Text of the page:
Rishad Usmani


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Founder @ HealthTech Investors | Physician | Artist

What is the toughest lesson as an investor? – Rishad Usmani

“Design your life with purpose”


With over 8 years of experience as a physician and a healthtech entrepreneur, Rishad is passionate about improving healthcare outcomes and access through innovation and collaboration. He is the founder of HealthTech Investors, a network of angel investors and mentors who support early-stage healthtech startups.

Rishad is also a mentor at Techstars, a board member at HaloHealth, and an angel investor at SOAP Health, Auctify, Vena Medical, and MobileMSK. He has a certificate in Artificial Intelligence in Healthcare from Stanford University School of Medicine, and a MD from Saint George’s University School of Medicine.

He is an expert at MDisrupt, a platform that connects healthtech companies with medical and scientific experts. Rishad is also an attending physician at Urgent Care, and a former hospitalist at Grand River Hospital and Fraser Health Authority.

He co-founded and led ClinicUp, a digital platform that connects patients with primary care providers and psychiatrists. Rishad is driven by the mission of health for all through primary care, and they bring diverse perspectives and experiences to the healthtech ecosystem.



Rishad Usmani

The full #OPNAskAnAngel talk

Jeffery: Welcome to the Supporters Fund asking investor I’m your host, Jeffery Potvin. Let’s please welcome Rishad Usmani healthtech investor as our investor for today. Welcome, Rishad. It’s a pleasure having you join us today.

Rishad: It’s great to be here, Jeffrey.

Jeffery: Well, I’m pretty excited, Rishad, because not only are we having a little conversation prior to jumping into this, but what I what I love about the health tech space is that it’s like every space anybody can jump in and make magic happen. And it’s just how hard you work and everything you can do from a startup entrepreneurial side. But when it comes to health tech, there’s 8 million security, governance roadblocks, Apple billion people that don’t want to hear what you have to say because they don’t want you to affect their world. So I’m excited to kind of dive in and learn a bit more about how you see this world. And of course, now that you’re an investor, how much you’re able to change inside this world that you operate in every day. So the way we like to start off our talks is we want to hear a lot about you. So maybe you can share a bit about your background, you know, from your schooling all the way to your entrepreneurship days. You know, dive right in and then, of course, one thing about you that nobody would know.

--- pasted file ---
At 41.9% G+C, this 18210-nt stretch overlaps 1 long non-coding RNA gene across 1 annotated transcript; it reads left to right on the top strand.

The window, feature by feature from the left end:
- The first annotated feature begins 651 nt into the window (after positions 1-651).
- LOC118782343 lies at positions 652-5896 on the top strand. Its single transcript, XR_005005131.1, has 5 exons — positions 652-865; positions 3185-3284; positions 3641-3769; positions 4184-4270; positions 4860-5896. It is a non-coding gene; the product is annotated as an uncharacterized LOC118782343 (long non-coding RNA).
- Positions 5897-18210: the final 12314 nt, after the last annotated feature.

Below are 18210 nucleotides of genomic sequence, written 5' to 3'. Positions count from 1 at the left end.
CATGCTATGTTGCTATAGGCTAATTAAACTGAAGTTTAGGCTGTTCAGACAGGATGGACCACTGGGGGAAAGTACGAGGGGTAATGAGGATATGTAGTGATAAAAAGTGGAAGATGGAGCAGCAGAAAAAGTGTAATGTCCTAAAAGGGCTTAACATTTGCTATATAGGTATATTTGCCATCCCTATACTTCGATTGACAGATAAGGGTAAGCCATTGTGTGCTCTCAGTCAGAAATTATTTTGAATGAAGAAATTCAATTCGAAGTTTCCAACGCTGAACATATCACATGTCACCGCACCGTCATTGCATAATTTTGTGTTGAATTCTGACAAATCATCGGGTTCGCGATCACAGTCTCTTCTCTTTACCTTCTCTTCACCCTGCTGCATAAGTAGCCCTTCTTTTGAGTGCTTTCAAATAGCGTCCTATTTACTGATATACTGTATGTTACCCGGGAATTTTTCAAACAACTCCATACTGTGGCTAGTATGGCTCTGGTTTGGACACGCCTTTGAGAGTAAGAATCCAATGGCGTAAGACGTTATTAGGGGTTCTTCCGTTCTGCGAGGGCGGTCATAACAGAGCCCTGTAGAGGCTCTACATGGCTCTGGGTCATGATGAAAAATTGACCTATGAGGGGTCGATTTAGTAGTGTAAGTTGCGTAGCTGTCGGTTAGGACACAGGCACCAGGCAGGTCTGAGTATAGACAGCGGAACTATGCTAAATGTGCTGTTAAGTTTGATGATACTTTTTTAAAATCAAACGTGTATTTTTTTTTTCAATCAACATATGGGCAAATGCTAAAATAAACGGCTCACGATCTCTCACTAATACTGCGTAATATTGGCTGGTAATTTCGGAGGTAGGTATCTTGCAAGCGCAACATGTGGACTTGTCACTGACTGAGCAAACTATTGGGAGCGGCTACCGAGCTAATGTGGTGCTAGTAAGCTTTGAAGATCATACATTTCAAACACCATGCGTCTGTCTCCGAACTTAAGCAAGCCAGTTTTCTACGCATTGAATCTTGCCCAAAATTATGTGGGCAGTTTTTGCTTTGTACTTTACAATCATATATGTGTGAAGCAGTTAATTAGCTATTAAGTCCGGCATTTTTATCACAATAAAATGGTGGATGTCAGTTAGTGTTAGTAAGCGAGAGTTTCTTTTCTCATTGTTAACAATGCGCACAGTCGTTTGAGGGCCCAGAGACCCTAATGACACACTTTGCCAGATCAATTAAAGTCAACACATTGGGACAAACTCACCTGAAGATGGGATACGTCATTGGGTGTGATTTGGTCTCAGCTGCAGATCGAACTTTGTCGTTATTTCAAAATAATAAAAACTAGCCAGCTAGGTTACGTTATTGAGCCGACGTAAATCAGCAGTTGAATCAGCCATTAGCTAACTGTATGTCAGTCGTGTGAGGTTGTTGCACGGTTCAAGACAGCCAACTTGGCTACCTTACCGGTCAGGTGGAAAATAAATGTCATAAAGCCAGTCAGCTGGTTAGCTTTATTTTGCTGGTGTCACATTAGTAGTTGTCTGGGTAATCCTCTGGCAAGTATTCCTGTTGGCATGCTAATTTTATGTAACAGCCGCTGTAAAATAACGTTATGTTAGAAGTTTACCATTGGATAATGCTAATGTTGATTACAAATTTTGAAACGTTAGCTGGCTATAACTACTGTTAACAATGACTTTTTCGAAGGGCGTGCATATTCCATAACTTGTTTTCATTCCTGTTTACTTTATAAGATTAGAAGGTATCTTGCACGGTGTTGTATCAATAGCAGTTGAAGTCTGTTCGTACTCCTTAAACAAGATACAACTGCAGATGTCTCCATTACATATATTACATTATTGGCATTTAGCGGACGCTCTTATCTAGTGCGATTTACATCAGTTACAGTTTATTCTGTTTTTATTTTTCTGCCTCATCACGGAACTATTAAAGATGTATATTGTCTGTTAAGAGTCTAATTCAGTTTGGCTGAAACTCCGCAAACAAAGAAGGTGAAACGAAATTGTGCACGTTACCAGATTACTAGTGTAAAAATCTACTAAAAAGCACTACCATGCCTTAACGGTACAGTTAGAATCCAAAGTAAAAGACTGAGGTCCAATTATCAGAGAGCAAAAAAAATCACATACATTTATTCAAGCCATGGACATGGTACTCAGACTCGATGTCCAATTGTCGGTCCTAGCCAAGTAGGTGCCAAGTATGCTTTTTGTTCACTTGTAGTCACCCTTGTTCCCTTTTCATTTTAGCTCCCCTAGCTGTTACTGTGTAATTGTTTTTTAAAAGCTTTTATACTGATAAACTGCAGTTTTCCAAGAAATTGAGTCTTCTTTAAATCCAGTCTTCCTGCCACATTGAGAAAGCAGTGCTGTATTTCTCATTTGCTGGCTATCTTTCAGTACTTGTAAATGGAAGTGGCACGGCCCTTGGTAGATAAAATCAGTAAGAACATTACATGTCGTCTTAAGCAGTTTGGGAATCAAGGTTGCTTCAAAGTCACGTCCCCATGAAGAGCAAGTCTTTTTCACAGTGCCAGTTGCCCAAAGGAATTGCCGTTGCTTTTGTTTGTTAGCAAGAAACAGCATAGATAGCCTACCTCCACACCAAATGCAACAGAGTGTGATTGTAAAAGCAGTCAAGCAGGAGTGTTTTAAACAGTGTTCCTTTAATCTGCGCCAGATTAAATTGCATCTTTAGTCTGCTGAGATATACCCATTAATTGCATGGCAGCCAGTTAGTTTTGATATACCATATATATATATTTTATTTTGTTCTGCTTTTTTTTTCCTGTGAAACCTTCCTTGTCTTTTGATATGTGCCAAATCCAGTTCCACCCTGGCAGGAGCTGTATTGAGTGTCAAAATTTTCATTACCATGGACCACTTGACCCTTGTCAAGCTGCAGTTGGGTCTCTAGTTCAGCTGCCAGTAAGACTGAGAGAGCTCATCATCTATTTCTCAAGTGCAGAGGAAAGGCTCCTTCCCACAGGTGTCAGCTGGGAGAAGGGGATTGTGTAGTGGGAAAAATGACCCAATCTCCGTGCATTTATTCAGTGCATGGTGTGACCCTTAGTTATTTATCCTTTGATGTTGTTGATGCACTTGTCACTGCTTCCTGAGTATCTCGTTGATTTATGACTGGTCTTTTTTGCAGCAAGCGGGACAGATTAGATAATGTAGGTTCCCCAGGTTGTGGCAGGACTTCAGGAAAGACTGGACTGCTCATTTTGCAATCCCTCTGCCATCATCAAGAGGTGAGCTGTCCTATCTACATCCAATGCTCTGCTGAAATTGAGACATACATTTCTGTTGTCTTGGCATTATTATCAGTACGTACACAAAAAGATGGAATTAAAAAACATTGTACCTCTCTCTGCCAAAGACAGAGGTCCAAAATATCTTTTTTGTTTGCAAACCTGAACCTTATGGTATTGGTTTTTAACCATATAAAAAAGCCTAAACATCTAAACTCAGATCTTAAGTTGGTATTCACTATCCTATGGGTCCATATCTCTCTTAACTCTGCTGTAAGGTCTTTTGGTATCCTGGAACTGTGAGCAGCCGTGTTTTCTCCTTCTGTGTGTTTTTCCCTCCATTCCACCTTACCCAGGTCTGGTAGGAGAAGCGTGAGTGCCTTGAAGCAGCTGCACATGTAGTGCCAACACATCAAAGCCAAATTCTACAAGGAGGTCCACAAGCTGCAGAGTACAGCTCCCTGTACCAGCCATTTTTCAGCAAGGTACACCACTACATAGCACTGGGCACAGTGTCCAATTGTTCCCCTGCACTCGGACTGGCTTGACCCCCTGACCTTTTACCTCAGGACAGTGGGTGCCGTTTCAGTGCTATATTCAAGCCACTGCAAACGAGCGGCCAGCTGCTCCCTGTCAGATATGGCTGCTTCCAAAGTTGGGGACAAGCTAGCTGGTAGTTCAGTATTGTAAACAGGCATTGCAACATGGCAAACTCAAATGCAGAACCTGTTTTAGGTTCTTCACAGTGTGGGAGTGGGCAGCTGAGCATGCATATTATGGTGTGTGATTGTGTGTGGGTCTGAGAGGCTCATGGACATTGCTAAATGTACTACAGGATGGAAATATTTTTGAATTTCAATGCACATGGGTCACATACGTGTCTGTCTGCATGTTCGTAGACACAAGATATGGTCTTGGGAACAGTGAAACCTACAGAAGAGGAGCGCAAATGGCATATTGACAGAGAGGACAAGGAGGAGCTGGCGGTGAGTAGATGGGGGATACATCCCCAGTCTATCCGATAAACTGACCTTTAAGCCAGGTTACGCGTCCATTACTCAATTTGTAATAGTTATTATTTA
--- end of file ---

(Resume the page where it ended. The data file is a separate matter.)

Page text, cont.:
Rishad: Yeah. No, happy to. The one thing I would add to that is after you get through all the regulation and compliance, then you have to deal with physicians and patients and payers and at times politicians. And each one of us has different wants and needs. I’ll start after medical school. I graduated medical school in 2012. I went to a Caribbean medical school. I did my undergrad in inner city of Toronto, you know, then takes undergrad seriously. I think my second year was in the twos and then kind of brought it up to the threes. By the time I was done, but not enough. Not good enough for medical school in Canada by any means. So I did med schooling in the Caribbean, still wasn’t really interested in being a physician, which is a funny thing to say. Being in medical school, but it was more I didn’t know what else to do. And partly my background is Indian, so there’s some societal expectations there as well. So as you know, I kind of make sense looking back at this, but I didn’t know much into residency after medical school. It took me three years and within those three years was a very transformative period where I learned lots of life lessons and it humbled me to an extent. Learn the power of cold calling, which is something I tell every founder. If you are not cold calling, it’s it’s your playing life on hard mode. So after medical school, I joined St Luke’s Roosevelt, which is a hospital by the Columbia University in New York. I did cardiology research there for one year and learned, you know, it was more a stepping stone to get into residency, which didn’t pan out, but got published in some good journals and learn more about clinical research in that field. As I was returning back to the States, my visa got denied because I did not have strong ties to Canada. My folks were in New York as well, so I stuck in Canada. A couch surfed about a few months. You know, I sleep in a friend’s couch and I could tell their partner was getting sick on me. And I was like, okay, I’ll go to a different Prince coach and called essentially all the medical schools in Ontario. What I knew is I had to stay clinically relevant. So to call that our stay in clinic in some capacity, thankfully Western gave me a chance and I did observer trips there, which is essentially follow physicians around. A lot of people or high school students do it, but it was a way for me to get and eventually one of the exams I wrote I did really well on and that landed me a residency at UBC who initially rejected me. And I’ve learned to respond to every rejection and just a simple thing. So, you know, thank you for considering my application and I think I’d be a great cultural fit and it would love to have the option to work with you or it doesn’t have to be anything. Eventually, they invited me for an interview. My first time in B.C. was for my interview for residency at UBC. I matched their I did Family Medicine residency, graduated in 2017 and kind of flitted about thinking what kind of physician I wanted to be and did different settings like Clinic, Hospital, Nursing Home eventually landed on hospitalist. So I was taking care of patients in the hospital, took care of the very first COVID patients in Canada as well out in B.C., but found my life monotonous to an extent. Medicine is a field where you struggle a lot long hours, lots of work, but when you get there, there’s little growth after. So it’s not a field that really incentivizes people to stay. People especially who were looking for growth continuously. So I thought, okay, what can I do to give me this feeling of growth? And we can talk about success and happiness and achievements and how they’re different things. And before I would equate them, but now I have a different understanding of the concepts. So I thought, okay, startups look interesting. I had no idea what a startup was, You know, I didn’t know what a safe node was. I did not know what an MVP was. Essentially, no business knowledge, but I thought I would. There are things we do in medicine that are algorithmic that I can automate here. So I started a clinic with the intent of automating travel medicine concepts because you don’t need a physical exam for them. It’s just a history. And then based on the history, you recommend treatment. Corbett happened, so that didn’t pan out. Pivoted to mental health in general medicine there. But now I was in an industry where I’m a service provider with low barrier to entry and essentially I’m a loss leader, which is the way to compete and to reduce your prices. If you keep doing that, especially as a startup, unless you have significant funding, it’s not a good way to achieve product market fit or adoption or success in startup. It’s a realize that and again, being a new leader in a startup, I had no idea what I was doing, so I was kind of learning the r